The gap between expectations and ability

A few issues back, I was talking about Ira Glass and the advice he said he wished he’d been given when he first started out. He said, "All of us who do creative work [...] get into it because we have good taste." That’s why we’re drawn to being creative. But when we first start trying to make stuff, we soon realise that what we do isn’t as good as the things we love—our expectations don’t match our abilities and the quality of our output.

So naturally (I’m still paraphrasing here), some of us give up prematurely. We bow out (this bit’s mine) because it’s obvious we’ll never match up to those creators we hold in high regard. They have talent, and as demonstrated, we don’t.

But! (I’m back to paraphrasing.) Ira says if we grit our teeth and commit to producing a lot of work and waiting out the awfulness, we'll eventually make better and better work.

The gap between our excellent taste and our ability to produce good work will get shorter.

“It’s gonna take awhile,” he says. “It’s normal to take awhile. You’ve just gotta fight your way through.”

I think this tension between taste and ability is related to that distinction I was talking about earlier between deficits and potential.

So, entertaining the idea that I have good taste—whose work do I love and what can it teach me? If I could be a fairy godmother to myself and flip that switch that changes my perspective from deficit to potential, what wishes would I grant myself? With that in mind, I’ve decided to set myself the task of finding out over the next week.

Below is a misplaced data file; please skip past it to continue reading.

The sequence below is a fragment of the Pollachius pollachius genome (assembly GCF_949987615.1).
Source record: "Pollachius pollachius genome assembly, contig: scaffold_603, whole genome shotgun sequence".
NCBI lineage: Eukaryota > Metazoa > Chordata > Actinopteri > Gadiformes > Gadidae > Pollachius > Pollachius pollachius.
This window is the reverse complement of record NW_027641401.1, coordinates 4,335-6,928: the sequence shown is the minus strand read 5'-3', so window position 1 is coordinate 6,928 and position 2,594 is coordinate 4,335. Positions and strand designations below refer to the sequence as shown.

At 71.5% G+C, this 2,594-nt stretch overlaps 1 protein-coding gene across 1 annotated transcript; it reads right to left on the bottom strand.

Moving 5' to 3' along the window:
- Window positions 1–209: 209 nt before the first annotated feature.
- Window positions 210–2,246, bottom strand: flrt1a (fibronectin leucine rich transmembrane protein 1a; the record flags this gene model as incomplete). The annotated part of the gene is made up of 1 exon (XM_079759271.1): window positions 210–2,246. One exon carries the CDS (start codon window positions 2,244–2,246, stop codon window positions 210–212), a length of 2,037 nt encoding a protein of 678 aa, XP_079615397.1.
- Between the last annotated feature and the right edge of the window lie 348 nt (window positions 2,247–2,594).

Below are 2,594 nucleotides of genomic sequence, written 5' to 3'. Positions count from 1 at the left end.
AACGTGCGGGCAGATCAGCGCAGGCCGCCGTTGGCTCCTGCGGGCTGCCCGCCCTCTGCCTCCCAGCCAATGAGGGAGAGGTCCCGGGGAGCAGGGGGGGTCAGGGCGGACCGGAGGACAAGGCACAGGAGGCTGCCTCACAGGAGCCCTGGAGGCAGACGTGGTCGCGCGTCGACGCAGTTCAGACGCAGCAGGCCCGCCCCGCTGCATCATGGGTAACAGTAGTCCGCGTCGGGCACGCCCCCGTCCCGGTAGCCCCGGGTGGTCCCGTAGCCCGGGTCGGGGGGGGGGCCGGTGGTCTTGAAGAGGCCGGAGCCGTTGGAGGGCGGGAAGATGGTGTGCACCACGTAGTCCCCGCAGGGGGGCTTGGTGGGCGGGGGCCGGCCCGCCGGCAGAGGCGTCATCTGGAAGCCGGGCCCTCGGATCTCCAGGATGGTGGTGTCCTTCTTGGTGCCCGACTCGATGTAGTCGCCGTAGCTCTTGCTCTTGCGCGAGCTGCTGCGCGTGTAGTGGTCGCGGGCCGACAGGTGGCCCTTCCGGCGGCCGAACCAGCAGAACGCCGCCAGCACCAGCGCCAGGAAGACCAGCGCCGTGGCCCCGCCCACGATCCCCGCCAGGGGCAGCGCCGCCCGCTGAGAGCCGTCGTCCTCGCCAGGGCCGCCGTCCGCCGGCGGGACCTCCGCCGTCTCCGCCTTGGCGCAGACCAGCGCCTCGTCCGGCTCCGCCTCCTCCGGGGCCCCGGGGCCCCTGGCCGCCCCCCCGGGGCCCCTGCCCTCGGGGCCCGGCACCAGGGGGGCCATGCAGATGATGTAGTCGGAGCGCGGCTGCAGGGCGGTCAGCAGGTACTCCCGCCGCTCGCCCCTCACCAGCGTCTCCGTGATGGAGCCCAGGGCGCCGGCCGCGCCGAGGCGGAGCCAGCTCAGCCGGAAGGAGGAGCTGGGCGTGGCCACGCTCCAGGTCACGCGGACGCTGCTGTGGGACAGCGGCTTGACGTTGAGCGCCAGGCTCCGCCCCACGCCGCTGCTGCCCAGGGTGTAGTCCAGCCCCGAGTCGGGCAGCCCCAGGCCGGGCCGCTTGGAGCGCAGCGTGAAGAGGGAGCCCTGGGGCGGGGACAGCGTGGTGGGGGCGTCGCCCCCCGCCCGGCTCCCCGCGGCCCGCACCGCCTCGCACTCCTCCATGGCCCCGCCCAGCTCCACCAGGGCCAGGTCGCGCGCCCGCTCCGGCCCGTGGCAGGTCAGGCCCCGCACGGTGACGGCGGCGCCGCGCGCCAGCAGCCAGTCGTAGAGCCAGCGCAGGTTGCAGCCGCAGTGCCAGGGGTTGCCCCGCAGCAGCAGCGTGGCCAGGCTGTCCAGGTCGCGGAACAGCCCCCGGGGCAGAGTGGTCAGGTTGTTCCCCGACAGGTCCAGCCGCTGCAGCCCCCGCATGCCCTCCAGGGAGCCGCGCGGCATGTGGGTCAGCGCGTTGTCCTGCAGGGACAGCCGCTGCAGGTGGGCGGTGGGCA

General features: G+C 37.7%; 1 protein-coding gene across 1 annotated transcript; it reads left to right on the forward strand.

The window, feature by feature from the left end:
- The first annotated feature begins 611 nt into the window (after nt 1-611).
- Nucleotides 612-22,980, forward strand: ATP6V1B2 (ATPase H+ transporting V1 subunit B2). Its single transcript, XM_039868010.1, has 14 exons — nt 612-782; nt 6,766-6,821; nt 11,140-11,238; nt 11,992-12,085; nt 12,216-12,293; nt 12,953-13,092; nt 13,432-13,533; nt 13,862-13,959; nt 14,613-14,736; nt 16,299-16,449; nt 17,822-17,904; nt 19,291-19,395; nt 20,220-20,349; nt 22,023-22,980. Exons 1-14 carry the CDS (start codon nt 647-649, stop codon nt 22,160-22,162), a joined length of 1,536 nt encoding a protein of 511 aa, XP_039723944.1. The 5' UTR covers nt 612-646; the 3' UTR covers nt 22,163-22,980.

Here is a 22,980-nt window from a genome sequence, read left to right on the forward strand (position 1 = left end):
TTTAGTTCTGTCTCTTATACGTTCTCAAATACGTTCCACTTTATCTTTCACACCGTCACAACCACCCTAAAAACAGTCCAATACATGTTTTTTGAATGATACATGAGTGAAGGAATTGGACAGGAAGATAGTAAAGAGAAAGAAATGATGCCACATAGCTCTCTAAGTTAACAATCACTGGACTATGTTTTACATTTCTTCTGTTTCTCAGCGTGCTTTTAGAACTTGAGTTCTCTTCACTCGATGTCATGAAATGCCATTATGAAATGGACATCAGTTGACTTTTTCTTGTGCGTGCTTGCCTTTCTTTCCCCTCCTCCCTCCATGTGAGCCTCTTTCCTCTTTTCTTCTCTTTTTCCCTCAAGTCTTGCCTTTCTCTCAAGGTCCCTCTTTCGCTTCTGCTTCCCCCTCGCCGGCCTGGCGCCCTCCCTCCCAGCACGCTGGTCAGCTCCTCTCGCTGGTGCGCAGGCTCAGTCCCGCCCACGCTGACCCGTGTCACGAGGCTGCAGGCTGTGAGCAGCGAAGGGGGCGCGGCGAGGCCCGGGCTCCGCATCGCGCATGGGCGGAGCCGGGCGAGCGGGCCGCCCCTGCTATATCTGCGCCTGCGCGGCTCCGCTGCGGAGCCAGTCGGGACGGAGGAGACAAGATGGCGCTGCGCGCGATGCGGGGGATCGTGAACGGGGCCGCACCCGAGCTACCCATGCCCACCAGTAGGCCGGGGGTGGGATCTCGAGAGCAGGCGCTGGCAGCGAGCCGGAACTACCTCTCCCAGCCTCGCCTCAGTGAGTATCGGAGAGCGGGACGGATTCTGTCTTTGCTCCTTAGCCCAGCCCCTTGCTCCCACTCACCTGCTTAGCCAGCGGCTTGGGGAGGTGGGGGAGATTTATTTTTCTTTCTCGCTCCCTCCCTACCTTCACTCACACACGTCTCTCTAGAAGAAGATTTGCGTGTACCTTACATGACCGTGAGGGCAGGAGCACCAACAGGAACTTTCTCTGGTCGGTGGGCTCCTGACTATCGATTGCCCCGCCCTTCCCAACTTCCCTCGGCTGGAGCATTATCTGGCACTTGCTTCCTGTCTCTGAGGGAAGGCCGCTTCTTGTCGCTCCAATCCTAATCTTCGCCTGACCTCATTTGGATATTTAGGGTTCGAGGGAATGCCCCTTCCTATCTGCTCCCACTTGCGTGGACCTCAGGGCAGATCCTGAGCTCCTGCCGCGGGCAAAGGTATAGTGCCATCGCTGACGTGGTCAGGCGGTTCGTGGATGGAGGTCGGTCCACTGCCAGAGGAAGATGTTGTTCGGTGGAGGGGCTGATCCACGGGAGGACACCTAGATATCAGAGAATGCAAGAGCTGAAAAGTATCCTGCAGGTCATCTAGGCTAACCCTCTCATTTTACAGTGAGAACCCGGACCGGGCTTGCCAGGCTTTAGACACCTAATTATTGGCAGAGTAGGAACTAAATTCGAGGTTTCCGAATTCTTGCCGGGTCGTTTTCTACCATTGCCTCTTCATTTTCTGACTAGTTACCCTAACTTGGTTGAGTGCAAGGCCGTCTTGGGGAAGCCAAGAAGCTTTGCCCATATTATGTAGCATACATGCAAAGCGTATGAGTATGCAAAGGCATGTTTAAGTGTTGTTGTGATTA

All I need to do is think up a name for this exciting mini-project…

Operation Hot Fairy Godmother

So first I think I need to do a little research.

Who do I love creative-wise? What’s the type of work I aspire to? And then the trick is, I guess, finding a way to align my wishes with easily achievable tasks, goals, habits, experiments, outcomes.

Step one—I thought I’d brainstorm a list of my favourite books, artists, works, and then try and see what makes them tick, and what I can learn from them. And also, I thought a little who, what, when and why digging around might help.

I'd ask myself some questions. Something vaguely like this...

Who or what do I like, love, long to be or long to have made?

This part will be easy—the wish list. If I had a magic wand, who would I be, or what type of work would I be making? I guess it doesn’t matter how crazy the list is—the more outrageous the wish the better.

Why do I love this artist or work?

Then I thought I could dig a little below the surface. We may love something but not really know why we love it. What exactly is the effect this person or work has on me? What function does it fulfill? What does it, he or she mean to me personally?

Which relates to the next question...

What is it about this person or work that makes me envious or excited?

Here I thought I'd be specific. I need to figure out the technical things that attract me to these artists or works—the nuts and bolts, riffs and quiffs, quills and quatrains part of what others do that I wish I could too.

And finally...

How could I reproduce, or work towards reproducing something similar?

This is the stingy godmother part. What simple things could I try to develop in order to assimilate these good qualities into my own work?

Anyway, that’s the challenge I’ve set myself this week. I guess I'm trying to make that shift from 'Why can't I be you?' to 'How can I be you?' (or at least a little bit like you).

I'll let you know how it goes.

If you have any hints or tips about 'Operation Hot Fairy Godmother,' including better suggestions for a name, or want to try it out yourself and share your experiences, leave a comment below or on my Rabbit Hole Facebook page.

Rabbit